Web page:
Many different types of birds kill in order to eat. Some eat rodents; others eat fish, worms or other living creatures. However, birds that use their beaks in order to hunt do not necessarily fall into the category of ‘birds of prey’.
What is a Bird of Prey?
Answer: Roughly speaking, a common characteristic among all birds of prey is their ability to seize, carry and even kill the spotted prey with their feet. They are also equipped with keen vision, powerful talons and a strong arched beak that is extremely sharp along the edges.
Are the kingfisher or the crested lark birds of prey? (See answer below)
Answer – No, neither the kingfisher nor the crested lark are considered birds of prey. While both feed on living creatures, they do not seize and kill their prey with talons.
Birds of prey, also known as raptors, are not to be confused with other meat eating birds.
Day and Night Raptors
Birds of prey are divided into two main groups, the diurnal (day flying) and the nocturnal (night flying) birds of prey.
The day-flying raptors include a few families – among them are:
- Accipitridae: hawks, eagles, buzzards, harriers, kites and old world vultures (birds of this family can be found in all continents except Antarctica)
- Pandionidae: the osprey (a fish eating bird of prey)
- Sagittariidae: the secretary bird (unique to Africa)
- Falconidae: falcons and caracaras (making up the majority of the day-flying birds of prey).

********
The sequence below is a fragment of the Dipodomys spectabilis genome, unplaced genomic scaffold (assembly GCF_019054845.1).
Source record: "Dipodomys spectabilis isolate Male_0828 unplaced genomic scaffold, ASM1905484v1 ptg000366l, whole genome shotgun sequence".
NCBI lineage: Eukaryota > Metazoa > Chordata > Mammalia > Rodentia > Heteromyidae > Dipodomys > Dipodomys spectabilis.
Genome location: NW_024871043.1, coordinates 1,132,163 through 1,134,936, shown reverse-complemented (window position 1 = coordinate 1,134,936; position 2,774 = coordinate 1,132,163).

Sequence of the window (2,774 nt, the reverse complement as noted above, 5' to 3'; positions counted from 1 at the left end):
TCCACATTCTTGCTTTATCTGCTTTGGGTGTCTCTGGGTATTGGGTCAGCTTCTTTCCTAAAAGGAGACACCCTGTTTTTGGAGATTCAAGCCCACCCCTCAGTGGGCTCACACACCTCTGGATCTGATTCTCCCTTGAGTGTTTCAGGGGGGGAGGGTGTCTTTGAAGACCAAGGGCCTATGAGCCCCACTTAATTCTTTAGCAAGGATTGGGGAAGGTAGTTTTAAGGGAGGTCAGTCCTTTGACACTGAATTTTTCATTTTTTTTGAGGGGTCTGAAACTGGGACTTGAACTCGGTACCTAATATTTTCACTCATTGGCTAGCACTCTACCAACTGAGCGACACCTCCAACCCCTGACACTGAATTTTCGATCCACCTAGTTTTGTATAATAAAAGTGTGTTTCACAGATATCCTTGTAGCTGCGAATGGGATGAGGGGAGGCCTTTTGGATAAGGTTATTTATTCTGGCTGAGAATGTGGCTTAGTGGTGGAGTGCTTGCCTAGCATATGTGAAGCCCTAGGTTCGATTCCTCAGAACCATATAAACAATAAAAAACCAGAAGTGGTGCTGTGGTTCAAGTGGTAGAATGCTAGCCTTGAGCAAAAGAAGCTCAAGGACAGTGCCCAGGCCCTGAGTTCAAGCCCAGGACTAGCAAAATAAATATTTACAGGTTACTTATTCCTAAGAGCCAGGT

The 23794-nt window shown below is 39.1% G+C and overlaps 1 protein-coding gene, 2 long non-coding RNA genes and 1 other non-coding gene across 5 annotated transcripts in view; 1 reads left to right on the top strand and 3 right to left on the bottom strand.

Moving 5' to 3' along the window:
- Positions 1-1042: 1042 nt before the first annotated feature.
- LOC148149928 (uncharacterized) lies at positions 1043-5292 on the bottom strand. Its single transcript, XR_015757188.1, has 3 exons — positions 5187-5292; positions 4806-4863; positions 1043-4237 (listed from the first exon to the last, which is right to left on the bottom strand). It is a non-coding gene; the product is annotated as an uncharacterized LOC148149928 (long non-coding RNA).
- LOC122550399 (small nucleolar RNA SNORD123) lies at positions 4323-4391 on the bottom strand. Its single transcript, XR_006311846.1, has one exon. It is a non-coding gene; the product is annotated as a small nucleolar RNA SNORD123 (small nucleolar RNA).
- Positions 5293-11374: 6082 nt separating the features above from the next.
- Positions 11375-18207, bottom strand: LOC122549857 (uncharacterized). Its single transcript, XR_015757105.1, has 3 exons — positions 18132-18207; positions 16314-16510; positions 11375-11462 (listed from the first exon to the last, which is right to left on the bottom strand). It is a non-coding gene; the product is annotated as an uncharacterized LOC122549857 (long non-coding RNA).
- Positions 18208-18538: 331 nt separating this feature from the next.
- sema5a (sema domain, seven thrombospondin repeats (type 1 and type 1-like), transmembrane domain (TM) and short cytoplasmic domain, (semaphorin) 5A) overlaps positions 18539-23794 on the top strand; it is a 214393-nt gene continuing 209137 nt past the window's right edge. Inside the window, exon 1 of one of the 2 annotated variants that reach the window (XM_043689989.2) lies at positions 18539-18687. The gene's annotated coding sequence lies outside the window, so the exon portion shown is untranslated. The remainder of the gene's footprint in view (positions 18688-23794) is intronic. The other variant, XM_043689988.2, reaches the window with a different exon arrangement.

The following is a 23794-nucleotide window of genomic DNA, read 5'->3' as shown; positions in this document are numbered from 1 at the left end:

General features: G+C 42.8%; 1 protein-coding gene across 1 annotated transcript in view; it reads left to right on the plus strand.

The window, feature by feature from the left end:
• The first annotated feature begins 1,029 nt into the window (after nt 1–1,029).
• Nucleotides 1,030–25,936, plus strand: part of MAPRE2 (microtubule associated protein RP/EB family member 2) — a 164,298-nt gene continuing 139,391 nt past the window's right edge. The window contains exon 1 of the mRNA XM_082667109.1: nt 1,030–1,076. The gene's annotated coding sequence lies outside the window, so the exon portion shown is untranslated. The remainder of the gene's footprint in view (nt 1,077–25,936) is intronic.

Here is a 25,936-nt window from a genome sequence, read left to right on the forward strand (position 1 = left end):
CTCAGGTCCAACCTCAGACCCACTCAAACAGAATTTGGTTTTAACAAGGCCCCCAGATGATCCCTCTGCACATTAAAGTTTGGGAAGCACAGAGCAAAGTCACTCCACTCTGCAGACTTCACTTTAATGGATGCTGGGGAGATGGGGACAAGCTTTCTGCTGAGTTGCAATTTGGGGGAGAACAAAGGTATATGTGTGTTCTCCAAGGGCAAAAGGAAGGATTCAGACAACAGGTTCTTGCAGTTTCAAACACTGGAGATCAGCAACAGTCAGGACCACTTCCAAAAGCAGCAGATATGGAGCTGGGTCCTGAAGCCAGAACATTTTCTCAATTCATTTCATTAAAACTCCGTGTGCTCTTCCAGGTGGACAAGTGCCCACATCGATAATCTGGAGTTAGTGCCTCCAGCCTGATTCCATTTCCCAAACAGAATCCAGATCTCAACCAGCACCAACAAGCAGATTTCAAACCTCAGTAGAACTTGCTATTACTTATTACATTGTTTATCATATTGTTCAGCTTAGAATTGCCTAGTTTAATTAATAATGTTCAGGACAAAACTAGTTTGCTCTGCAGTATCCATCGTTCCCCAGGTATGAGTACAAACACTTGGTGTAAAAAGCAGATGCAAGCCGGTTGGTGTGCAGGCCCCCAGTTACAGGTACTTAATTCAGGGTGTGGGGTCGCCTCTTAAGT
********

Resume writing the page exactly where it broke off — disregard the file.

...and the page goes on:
The night-flying raptors – the owls – are members of the order Strigiformes and are classified within the following two families:
- Strigidae: (true owls or typical owls)
- Tytonidae (barn owls)
Day-Flying Birds of Prey
Sharp vision is a necessity in the world of the birds of prey. Their eyes are so large that they occupy most of their skull. We actually see only about one eighth of the real size of the eyes. For visualization purposes, if the proportion between our eyes to our body was the same as it is for the Falcon, then our eyes would be the size of a basket ball.
Because raptors’ eyes are so big, not much room is left for muscles. As a result they have a limited ability to rotate their eyes, only some 10 degrees or so, but nature compensated them in other ways.
When we humans are exposed to sudden extreme change of light, we need to wait until our pupil will adjust to the new conditions. Raptors, on the other hand, have the ability to instantly control the adjustment at will. Moreover, this can be done on each pupil independently.
Unlike humans that can process about 24 pictures a second, raptors can process 70 to 100. This places them at a level that allows them to react instantly to even the slightest movement of a potential prey. Raptors have the ability to see through some of the ultra violet spectrum of light as well. This enables them to also detect urine traces of rodents, thus knowing where to concentrate in the search for food.
Generally speaking, the density level of the photoreceptors in the eye corresponds to the level of visual acuity. The ratio connection of the photoreceptors to the nerves determines the resolution of the picture that is seen.
While humans have about 200,000 receptors per sq. mm, the common Buzzard, for example, has within the same area about 1 million receptors. Birds also have a higher ratio connection of photoreceptors to the nerves than humans have. Raptors’ eyes have a mechanism that can magnify the center of the picture they focus on by around 40 percent.